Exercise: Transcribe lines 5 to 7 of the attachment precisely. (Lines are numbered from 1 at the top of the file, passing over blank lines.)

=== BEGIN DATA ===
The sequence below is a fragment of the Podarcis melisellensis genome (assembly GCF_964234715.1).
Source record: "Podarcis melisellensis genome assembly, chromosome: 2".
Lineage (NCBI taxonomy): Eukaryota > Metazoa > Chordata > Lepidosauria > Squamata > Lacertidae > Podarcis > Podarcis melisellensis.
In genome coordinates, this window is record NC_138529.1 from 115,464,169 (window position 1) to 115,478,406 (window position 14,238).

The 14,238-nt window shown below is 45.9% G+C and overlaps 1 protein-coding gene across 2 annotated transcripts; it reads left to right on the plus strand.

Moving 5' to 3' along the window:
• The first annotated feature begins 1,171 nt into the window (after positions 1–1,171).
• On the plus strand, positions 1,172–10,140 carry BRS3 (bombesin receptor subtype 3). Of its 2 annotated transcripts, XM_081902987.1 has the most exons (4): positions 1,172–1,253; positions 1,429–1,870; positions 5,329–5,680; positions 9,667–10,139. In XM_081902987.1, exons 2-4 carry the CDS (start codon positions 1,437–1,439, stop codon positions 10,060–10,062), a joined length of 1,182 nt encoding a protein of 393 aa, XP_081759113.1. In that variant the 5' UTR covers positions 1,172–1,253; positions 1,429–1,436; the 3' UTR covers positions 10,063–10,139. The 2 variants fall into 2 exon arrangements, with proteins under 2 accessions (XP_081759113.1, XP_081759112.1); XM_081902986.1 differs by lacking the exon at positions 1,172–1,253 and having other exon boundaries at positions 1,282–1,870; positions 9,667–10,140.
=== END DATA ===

The 14,238-nt window shown below is 45.9% G+C and overlaps 1 protein-coding gene across 2 annotated transcripts; it reads left to right on the plus strand.

Moving 5' to 3' along the window:
• The first annotated feature begins 1,171 nt into the window (after positions 1–1,171).